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Wednesday, February 20, 2013

Education In The Home

My youngest daughter hosted afternoon tea for family and friends recently.
White damask and vintage doilies.
Cut crystal and silverware.
Old family bone china with delicate patterns.

Pretty vintage frocks that reminded me of my grandmother.
She was a big fan of Osti in the 70's.

The grooming and the up-do.
The multiple ear piercings are a modern give-away though.

The young ladies served,
cucumber sandwiches
cheese biscuits
mini quiches
zucchini slice squares 
scones with home made jumble berry jam

The circles keep turning and what was old is new again.
While we have been embracing the cafe culture, young girls have been missing the opportunity to practice their developing skills;

deportment, cooking, flower arranging, home making, grooming, conversation, manners and grace.

I have found myself pondering whether we have blurred some lines, confused some forms and given ground where we had not meant to in our fight for feminism.
Some play that took a domestic form is quite frowned upon now. Mothers I do hope you are encouraging your pre-schoolers to play with tea sets and wash dolly clothes. I hope you throw impromptu high teas for them on rainy days after school and I hope you are giving teens an opportunity to entertain guests in your homes too. We must keep encouraging our children to learn to be ladies and gentlemen. The home education is just as important as the school education.

(Disclaimer: Emma is a real person and in her spare time loves to hang out in daggy track pants, has a small tattoo and is older than she looks at 23 and can produce dimples on demand)


  1. Emma has your smile!
    Resident Grand-daughter (aged 16) has taken to wearing what she calls "lady-like" clothes to school every day, now that she is in college and no longer in horrible school uniform. I have noted that she and her friends often have girlie nights in with comfort food that they prepare and I've also noticed a small collection of pretty teacups and saucers appearing on her shelf. Interesting. work on her cooking skills!

    1. I love it Susie! "lady-like clothes" how nice. On the right track I'd say.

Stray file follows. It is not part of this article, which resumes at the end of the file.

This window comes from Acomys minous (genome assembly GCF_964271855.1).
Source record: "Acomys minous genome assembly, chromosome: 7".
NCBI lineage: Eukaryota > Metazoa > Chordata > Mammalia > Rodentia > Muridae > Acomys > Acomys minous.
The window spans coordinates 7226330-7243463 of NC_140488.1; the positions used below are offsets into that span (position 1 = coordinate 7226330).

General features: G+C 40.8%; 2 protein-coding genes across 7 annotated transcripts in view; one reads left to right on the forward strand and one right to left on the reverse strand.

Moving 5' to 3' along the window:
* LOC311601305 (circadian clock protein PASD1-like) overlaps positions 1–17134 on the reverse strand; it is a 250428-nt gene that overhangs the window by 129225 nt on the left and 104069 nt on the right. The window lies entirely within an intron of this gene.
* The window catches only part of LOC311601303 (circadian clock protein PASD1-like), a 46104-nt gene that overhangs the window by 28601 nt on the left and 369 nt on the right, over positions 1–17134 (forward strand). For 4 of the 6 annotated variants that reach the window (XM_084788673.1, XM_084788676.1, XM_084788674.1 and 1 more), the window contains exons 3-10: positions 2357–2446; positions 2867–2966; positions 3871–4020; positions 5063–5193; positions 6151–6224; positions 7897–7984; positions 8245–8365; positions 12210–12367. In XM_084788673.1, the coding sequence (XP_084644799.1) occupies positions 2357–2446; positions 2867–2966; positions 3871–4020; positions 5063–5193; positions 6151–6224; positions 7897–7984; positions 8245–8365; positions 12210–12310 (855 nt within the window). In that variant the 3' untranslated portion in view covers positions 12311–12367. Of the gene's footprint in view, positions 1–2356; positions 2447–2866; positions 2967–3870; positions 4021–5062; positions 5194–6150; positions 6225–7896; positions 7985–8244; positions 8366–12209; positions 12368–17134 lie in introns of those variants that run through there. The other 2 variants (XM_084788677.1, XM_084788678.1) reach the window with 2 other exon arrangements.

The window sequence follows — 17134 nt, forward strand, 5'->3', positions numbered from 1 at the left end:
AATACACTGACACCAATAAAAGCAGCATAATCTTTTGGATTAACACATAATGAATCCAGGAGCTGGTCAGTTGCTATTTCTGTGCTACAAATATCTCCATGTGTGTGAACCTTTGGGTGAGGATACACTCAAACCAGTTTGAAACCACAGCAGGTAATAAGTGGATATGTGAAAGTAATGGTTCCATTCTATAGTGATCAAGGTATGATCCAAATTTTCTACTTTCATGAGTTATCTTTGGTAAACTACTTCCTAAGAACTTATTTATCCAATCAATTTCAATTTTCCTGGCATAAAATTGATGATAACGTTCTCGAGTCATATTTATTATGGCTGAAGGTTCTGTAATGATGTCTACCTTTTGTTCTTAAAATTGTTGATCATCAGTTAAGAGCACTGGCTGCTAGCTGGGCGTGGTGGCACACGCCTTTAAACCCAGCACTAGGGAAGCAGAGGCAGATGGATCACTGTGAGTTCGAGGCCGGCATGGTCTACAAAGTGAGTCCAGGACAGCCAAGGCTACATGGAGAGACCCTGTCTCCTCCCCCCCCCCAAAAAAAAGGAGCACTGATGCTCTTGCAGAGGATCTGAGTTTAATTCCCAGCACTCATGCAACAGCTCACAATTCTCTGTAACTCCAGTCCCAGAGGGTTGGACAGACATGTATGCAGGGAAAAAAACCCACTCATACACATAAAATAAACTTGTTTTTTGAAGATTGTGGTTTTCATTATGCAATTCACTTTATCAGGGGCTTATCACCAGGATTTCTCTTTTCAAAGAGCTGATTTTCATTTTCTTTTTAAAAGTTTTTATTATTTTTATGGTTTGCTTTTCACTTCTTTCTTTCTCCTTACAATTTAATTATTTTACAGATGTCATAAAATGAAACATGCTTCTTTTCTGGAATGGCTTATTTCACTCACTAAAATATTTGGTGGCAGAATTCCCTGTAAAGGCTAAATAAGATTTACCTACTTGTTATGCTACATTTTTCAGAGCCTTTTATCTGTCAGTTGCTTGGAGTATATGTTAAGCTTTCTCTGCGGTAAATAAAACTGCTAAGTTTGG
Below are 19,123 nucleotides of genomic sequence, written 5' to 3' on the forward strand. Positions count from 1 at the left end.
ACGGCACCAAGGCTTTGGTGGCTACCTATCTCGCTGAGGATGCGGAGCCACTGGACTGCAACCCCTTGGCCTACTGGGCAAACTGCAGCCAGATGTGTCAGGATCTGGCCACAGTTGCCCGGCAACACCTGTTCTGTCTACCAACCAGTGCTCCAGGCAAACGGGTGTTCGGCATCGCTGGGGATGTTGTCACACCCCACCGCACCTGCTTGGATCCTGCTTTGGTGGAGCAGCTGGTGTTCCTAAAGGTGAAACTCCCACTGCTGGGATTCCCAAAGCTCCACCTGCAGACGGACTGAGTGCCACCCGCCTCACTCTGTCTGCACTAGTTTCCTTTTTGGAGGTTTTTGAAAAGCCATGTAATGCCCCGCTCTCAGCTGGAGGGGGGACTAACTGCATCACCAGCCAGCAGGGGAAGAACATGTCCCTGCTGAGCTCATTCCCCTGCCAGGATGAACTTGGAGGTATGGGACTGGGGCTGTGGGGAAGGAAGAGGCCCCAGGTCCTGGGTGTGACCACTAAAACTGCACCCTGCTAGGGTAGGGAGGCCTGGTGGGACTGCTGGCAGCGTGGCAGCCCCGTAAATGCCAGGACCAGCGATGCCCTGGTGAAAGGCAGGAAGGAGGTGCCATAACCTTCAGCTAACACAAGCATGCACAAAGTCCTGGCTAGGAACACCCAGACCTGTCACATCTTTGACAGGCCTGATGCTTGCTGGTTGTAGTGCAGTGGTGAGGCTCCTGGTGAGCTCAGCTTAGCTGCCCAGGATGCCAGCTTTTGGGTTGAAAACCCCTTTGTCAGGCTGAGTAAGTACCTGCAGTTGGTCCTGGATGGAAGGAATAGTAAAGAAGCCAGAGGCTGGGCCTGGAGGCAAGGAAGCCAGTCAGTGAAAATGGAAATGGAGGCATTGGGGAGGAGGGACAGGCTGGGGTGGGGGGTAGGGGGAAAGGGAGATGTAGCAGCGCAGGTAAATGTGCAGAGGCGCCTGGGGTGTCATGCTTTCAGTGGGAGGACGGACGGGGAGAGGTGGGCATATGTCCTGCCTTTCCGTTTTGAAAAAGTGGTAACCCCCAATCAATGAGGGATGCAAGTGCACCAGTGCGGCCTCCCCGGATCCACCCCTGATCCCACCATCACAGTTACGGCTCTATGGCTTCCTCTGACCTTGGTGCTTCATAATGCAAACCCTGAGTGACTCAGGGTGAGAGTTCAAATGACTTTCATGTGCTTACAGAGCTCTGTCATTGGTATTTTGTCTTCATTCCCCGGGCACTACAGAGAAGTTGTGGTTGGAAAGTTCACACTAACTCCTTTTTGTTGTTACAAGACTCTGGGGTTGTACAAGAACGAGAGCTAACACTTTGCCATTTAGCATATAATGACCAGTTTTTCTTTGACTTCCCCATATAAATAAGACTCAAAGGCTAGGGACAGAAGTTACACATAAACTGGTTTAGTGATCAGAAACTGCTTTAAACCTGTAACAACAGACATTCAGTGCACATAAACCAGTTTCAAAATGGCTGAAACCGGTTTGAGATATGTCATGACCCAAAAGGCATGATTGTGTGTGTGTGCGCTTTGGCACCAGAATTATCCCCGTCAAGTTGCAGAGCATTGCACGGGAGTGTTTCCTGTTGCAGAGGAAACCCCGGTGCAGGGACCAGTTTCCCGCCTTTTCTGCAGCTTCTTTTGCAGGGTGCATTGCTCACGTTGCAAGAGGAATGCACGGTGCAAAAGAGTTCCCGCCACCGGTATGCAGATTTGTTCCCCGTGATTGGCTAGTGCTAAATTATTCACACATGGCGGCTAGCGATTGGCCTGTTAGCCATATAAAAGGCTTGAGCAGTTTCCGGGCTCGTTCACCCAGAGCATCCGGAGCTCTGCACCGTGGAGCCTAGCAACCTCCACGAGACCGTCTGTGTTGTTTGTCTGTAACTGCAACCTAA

2. oh there is nothing quite like afternoon tea, and you have quite a delicious number of choices there.

  3. Both my girls can bake cakes and cupcakes and one is partial to a nice cup of tea (the other coffee). I am glad to say at 19 and 22 years old, they can both cook delicious meals from scratch and will be a great catch for any man one day. I hope afternoon is never a lost art.

    1. With a Mum like you Joolz they couldn't go wrong and I have no doubt they will be fine homemakers

  4. I* I hope afternoon tea is never a lost art.

  5. I agree! Nothing wrong with being a lady in a modern context. Love her dress too!!

  6. How lovely! It's so nice to see a young person enjoying those finer things of 'another time'. My middle stepdaughter is having a morning (high) tea next month, for her Hen's party.

  7. I love the decorative touches of the flowers and herbs amongst the food.

  8. What a pretty setting, and gorgeous post. x

  9. We are tea party enthusiasts here. I have two girls and they both love making a fuss for elevenses. The boys are just in it for the food.

  10. Wonderfully elegant! I hosted a lovely morning tea for my birthday party with my girlfriends, and for her birthday present to me, my darling daughter did all the baking. It is so much fun to get out the nice china and do the flowers, and isn't it marvellous to have such clever and accomplished (and cute!) daughters?

  11. I wouldn't say aspiring to be wives so much as aspiring to be ladies. Does this actually have anything to do with feminism, enjoying a nice afternoon tea with friends and using nice china and playing dress ups? I think it just enjoying life.


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